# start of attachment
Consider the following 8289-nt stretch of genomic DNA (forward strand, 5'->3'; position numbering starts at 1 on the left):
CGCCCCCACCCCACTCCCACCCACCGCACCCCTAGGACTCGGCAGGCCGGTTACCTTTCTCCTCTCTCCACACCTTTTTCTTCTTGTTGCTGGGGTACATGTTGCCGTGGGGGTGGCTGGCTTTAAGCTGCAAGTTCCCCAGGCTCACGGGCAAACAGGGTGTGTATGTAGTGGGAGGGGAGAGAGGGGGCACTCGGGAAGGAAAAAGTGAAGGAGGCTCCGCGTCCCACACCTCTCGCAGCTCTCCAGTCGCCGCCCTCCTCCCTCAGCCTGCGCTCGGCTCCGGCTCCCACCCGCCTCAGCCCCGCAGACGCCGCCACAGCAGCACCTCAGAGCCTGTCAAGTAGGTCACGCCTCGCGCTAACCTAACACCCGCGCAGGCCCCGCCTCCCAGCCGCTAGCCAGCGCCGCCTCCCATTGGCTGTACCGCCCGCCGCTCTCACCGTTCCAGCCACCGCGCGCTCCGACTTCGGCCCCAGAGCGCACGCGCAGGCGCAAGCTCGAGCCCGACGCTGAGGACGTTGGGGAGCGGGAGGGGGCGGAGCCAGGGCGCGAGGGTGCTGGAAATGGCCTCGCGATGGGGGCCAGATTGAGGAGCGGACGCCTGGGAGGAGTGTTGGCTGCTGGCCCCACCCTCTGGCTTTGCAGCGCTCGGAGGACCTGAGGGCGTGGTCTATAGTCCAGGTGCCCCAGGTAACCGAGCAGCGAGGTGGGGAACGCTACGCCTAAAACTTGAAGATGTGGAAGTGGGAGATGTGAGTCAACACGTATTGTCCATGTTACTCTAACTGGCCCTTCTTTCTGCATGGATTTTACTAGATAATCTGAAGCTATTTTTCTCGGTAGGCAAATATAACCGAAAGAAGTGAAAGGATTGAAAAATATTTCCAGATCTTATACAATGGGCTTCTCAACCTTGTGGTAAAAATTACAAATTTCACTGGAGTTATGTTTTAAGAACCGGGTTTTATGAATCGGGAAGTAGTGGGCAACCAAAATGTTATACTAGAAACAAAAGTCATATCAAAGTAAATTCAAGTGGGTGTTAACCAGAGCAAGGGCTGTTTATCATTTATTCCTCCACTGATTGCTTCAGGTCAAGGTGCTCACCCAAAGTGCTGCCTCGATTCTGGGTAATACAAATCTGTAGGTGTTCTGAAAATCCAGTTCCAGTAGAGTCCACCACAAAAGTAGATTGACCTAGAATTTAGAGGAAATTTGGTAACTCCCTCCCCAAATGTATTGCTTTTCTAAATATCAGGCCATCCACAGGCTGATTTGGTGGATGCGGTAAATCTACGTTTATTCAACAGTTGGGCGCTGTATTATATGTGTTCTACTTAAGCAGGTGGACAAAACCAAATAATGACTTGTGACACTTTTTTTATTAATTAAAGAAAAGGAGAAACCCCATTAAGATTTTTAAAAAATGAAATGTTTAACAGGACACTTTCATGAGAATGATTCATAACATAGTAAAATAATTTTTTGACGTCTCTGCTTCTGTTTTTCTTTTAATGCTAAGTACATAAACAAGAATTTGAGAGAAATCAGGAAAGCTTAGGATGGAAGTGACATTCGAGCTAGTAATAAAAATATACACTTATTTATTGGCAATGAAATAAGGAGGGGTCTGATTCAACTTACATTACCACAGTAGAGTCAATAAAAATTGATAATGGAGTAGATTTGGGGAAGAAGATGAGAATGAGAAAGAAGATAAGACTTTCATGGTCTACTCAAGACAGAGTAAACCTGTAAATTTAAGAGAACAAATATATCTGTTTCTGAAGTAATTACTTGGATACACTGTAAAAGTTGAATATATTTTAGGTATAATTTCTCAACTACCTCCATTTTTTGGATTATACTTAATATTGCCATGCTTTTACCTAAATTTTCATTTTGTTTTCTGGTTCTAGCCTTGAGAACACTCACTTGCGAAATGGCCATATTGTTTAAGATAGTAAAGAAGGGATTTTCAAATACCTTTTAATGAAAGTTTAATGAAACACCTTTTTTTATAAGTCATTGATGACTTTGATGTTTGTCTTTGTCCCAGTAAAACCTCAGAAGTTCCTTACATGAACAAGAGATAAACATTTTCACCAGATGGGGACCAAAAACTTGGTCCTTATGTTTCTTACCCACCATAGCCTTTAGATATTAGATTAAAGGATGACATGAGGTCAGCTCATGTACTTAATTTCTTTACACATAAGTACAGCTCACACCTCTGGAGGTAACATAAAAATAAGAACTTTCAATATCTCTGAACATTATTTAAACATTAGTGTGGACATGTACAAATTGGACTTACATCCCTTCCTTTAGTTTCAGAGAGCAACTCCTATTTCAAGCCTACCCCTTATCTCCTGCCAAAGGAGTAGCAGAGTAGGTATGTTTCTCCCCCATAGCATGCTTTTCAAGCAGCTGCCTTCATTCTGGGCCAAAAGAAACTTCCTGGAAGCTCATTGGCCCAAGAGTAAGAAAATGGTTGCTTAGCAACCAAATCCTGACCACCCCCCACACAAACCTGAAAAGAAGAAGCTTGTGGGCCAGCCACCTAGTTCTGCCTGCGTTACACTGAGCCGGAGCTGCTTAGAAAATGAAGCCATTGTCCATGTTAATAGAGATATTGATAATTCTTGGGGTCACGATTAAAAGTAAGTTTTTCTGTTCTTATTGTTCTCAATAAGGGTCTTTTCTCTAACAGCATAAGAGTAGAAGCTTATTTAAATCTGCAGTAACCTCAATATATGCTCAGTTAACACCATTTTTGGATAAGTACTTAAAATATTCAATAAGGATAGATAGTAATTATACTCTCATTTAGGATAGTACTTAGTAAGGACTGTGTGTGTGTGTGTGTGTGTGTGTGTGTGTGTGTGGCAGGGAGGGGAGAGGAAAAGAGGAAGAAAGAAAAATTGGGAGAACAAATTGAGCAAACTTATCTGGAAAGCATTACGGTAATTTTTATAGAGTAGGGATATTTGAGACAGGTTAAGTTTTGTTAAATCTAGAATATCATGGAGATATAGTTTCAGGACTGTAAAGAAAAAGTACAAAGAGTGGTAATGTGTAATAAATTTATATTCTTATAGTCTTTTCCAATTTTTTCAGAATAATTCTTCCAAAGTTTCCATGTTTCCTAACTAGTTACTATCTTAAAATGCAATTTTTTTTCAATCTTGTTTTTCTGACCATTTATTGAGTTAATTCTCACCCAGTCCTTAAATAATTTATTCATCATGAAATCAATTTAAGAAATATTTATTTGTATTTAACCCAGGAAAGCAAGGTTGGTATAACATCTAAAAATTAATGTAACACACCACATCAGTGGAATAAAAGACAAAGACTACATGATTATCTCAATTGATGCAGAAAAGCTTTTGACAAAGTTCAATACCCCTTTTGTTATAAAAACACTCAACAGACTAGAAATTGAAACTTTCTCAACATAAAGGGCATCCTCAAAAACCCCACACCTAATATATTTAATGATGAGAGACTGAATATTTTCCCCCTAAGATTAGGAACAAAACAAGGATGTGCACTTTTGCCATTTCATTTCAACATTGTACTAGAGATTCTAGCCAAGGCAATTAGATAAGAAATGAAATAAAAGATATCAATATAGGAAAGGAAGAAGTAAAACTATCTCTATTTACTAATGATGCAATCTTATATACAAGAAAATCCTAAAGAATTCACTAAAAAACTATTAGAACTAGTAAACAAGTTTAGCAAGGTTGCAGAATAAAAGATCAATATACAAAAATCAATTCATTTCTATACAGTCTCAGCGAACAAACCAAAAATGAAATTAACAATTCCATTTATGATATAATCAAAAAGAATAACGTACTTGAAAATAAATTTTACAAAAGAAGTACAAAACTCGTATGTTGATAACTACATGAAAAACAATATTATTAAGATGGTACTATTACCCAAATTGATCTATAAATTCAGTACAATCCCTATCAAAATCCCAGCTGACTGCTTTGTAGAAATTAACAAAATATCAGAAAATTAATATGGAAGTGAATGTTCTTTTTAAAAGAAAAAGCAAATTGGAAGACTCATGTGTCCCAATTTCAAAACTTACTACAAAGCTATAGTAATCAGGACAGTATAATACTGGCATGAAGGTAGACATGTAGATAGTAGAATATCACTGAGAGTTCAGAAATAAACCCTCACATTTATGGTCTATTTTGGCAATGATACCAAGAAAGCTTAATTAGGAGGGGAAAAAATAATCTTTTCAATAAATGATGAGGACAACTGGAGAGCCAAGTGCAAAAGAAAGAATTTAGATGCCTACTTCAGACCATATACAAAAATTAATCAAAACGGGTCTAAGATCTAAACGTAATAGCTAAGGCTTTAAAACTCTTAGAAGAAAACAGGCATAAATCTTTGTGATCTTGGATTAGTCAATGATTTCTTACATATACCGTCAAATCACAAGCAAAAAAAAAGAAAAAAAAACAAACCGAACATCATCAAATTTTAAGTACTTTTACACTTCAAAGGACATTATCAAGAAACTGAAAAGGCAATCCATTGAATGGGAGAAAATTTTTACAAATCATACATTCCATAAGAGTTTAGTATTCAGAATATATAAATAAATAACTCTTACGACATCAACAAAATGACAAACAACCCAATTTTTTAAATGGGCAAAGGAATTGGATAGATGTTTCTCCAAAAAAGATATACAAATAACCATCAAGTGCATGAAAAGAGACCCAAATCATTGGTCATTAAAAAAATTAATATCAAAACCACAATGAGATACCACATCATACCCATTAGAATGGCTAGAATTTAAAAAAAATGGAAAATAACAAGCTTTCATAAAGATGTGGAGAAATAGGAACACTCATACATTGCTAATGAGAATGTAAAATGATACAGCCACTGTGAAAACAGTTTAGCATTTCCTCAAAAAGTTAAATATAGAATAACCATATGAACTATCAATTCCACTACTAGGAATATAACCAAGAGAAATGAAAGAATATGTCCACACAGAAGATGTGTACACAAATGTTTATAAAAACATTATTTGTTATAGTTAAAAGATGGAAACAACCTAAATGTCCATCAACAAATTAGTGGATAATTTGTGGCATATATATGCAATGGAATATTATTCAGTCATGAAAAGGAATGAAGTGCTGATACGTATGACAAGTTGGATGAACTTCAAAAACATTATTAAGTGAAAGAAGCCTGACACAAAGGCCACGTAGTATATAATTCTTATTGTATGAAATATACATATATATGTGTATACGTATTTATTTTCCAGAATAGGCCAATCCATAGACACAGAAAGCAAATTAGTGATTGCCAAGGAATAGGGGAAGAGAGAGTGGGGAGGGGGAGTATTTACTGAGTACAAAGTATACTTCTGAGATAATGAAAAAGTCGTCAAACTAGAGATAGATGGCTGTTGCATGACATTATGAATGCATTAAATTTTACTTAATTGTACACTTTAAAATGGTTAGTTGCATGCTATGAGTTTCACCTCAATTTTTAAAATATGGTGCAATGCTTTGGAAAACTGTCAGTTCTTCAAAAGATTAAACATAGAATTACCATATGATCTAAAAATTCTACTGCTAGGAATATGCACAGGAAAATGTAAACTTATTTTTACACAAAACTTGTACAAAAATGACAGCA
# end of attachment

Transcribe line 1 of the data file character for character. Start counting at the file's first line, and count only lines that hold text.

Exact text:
Consider the following 8289-nt stretch of genomic DNA (forward strand, 5'->3'; position numbering starts at 1 on the left):